By Emma Woodward-Burdett
I can’t help but feel dissatisfied during Women’s History Month. This time is supposed to be a celebration and acknowledgement of female struggles and contributions in our society. A representation of how far Women’s status has risen in America.
Great progress has been made through the hard work and activism of women like Betty Friedan, Angela Davis, Gloria Steinem, Rita Mae Brown, and countless other feminists and female leaders. Furthermore, I hope it is realized that the rights and social freedoms women have today exist because women have fought to gain them.
However, it is painfully obvious from the modern female experience and current social attitudes that America still has not gone far enough in securing gender equality and equal social status for women.
Women still do not have the same status and opportunities as men in the U.S. Women are subjected to unfair double standards about virginity, relationships, and proper behavior. They don’t receive equal pay for equal work. They are underrepresented in government institutions. Perceived “female” industries like teaching undervalued.
Women perform more of household labor than their male counterparts. Women are more likely to live in poverty than men. Women are comodified and objectified in pornography and prostitution. Women are at high risk for rape and domestic violence. Rape culture is normalized in American society and women are blamed for being raped and sexually harassed. Women are victims of racism, homophobia, ableism, religious discrimination, and disenfranchisement.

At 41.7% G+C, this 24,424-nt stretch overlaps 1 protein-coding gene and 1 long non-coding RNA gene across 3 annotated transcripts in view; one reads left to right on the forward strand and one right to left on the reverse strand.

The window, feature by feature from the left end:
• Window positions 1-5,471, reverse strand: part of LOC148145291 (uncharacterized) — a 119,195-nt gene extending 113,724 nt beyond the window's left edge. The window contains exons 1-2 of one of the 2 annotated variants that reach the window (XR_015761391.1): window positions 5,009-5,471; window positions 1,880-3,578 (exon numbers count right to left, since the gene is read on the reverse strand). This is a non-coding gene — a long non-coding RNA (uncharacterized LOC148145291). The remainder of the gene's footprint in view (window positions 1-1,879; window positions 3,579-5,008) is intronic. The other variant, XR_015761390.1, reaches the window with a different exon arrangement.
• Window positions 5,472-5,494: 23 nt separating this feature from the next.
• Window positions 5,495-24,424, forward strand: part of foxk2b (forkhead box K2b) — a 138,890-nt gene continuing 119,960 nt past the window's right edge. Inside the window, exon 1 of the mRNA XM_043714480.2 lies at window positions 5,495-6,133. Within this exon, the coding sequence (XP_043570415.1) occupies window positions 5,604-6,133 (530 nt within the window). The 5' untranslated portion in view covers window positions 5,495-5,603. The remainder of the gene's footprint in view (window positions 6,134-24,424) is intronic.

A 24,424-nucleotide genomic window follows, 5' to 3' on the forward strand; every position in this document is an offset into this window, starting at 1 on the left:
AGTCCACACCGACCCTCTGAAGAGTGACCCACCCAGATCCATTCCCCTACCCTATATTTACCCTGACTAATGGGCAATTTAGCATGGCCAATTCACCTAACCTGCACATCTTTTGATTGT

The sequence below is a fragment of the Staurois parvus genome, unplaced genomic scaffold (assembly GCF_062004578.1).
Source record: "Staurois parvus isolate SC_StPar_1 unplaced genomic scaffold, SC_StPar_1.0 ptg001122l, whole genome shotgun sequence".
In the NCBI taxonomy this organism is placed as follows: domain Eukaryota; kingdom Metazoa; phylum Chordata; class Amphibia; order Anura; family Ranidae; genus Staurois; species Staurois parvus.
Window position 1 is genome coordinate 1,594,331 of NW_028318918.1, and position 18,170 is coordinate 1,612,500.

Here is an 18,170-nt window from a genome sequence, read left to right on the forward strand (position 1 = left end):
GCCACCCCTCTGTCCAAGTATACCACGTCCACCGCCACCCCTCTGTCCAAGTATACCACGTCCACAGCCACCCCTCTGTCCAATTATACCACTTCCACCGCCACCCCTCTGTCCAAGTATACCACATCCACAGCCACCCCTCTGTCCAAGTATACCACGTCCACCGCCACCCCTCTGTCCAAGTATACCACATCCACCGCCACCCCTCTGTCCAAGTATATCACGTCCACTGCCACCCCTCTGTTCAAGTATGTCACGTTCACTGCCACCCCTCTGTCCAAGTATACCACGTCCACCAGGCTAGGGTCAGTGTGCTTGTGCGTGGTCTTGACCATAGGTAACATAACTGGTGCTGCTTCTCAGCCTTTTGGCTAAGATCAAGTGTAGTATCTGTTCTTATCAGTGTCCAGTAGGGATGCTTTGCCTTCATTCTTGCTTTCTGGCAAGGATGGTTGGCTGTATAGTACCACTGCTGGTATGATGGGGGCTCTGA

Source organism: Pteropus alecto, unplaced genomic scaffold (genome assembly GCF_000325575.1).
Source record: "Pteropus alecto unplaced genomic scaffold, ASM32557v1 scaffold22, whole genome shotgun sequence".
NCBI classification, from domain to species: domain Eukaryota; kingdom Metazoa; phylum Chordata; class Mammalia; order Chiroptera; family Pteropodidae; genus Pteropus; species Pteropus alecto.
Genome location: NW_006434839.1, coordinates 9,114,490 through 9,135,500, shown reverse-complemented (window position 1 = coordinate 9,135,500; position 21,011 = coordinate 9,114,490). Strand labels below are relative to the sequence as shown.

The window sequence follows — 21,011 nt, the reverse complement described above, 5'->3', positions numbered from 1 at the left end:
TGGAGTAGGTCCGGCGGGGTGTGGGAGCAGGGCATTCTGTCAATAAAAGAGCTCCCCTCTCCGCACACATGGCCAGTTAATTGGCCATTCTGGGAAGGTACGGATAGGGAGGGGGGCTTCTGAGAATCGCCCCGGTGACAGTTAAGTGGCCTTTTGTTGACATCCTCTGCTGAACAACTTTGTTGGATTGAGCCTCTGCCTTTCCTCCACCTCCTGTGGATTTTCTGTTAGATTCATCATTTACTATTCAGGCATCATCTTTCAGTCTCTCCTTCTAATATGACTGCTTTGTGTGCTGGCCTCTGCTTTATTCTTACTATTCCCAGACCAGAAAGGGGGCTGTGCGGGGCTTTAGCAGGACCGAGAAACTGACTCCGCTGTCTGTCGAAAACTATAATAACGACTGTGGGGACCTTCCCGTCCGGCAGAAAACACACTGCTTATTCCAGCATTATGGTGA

My point is that we can’t fully acknowledge the struggles and hardships of women if we ignore the issues that they face today. This means that the best way to value Women’s History is to continue the effort and activism of the women and feminists that we celebrate during Women’s History month.
It is not enough to simply don a “I heart Susan B. Anthony’’ t-shirt and call it a day. If Americans want to create a better environment for women then they need to call out existing social hierarchies, power structures, and systematic oppression.
Feminist actvism needs to be taken seriously and feminism must be intersectional and inclusive for all women. The conversation of women’s rights should not just be a superficial evaluation of faux girl power and complacent narratives tailored to make the existing hierarchical power structures feel comfortable.